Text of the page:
Her funeral was held in the library at the family home in Amherst, Massachusetts, where her white coffin was decorated with vanilla-scented heliotrope, a Lady's Slipper orchid, and blue field violets. Thomas Wentworth Higginson, the editor from whom she sought advice on her writing, read the poem "No Coward Soul Is Mine" by Emily Brontë. He had previously met her only twice but would become her greatest booster posthumously. She was buried in the family plot at West Cemetery in Amherst (pictured). The greater controversy over her poems was yet to come.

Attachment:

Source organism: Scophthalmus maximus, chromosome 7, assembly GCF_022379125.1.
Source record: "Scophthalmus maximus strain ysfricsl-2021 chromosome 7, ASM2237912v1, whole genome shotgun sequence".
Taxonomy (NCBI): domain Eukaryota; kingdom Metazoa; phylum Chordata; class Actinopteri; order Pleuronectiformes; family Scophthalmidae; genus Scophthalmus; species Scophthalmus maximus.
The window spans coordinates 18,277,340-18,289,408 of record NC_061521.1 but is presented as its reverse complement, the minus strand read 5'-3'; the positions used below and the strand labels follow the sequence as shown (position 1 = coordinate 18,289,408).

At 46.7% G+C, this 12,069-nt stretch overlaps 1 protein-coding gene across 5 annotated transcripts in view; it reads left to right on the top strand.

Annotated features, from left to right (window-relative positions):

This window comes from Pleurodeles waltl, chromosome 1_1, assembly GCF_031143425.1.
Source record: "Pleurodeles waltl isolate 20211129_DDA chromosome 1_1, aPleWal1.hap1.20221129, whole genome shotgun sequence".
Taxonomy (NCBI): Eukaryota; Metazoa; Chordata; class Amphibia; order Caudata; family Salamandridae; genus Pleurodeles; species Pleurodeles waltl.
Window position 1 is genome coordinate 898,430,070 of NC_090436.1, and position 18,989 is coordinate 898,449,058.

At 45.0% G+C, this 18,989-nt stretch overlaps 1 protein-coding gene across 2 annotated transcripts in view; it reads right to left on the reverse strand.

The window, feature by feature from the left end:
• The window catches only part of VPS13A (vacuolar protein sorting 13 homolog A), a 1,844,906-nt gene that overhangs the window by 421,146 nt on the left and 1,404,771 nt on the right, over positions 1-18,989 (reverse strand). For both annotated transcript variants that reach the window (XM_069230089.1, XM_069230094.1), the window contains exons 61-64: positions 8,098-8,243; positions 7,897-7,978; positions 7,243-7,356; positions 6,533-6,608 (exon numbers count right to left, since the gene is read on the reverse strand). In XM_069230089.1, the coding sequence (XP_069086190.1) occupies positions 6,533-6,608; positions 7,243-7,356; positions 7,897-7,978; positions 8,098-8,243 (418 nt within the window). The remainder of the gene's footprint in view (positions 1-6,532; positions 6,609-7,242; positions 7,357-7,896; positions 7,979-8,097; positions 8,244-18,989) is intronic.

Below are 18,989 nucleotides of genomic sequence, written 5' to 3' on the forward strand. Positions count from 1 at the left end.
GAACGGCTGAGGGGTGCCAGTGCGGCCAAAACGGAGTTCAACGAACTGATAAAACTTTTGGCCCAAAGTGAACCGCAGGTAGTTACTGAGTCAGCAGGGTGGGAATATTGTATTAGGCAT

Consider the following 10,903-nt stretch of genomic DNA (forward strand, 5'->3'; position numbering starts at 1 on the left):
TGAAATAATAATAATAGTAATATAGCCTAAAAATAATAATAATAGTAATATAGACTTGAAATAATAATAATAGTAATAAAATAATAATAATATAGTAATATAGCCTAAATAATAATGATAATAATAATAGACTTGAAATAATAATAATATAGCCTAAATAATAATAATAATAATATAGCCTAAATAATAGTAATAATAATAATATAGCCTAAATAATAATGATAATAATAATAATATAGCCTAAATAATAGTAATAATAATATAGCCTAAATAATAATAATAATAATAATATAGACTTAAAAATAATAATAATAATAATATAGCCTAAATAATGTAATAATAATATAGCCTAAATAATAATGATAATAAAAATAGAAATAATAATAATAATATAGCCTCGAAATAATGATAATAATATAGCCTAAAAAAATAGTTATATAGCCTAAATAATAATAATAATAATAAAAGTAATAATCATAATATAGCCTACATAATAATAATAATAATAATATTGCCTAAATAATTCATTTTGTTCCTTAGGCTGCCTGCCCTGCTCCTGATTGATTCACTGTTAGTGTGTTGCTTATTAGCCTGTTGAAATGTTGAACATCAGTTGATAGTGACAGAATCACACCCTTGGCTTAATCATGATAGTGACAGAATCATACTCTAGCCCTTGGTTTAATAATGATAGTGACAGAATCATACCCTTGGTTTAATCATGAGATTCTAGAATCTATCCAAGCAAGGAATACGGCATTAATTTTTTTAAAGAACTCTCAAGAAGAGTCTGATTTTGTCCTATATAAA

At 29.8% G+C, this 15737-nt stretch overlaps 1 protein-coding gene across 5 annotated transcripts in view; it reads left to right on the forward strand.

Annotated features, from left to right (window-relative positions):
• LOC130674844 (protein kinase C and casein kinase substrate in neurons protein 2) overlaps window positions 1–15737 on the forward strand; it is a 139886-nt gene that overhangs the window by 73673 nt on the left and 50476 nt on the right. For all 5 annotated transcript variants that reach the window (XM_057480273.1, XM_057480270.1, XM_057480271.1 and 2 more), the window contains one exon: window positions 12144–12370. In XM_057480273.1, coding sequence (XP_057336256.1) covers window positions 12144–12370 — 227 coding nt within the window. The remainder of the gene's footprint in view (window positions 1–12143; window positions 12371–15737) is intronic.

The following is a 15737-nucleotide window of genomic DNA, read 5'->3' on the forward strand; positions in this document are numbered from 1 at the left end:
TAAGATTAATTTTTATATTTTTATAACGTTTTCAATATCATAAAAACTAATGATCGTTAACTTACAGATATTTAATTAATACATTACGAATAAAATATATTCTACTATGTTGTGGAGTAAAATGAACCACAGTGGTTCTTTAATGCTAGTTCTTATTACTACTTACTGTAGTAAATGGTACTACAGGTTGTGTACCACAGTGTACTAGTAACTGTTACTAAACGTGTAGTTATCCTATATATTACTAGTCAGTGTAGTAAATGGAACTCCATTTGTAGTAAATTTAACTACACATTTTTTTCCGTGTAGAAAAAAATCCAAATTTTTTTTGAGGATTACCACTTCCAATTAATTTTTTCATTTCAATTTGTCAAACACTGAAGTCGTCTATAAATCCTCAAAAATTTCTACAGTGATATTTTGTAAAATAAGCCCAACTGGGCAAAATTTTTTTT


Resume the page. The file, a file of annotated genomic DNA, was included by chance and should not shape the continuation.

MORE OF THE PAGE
Her poems were heavily edited then re-edited posthumously, before later being restored. Her poems are usually without titles and today are often referred to by a numbering system. This one was numbered XXXI. in a 1924 edition:
Death is a dialogue between
The spirit and the dust.
"Dissolve," says Death. The Spirit, "Sir,
I have another trust."
Death doubts it, argues from the ground.
The Spirit turns away,
Just laying off, for evidence,
An overcoat of clay.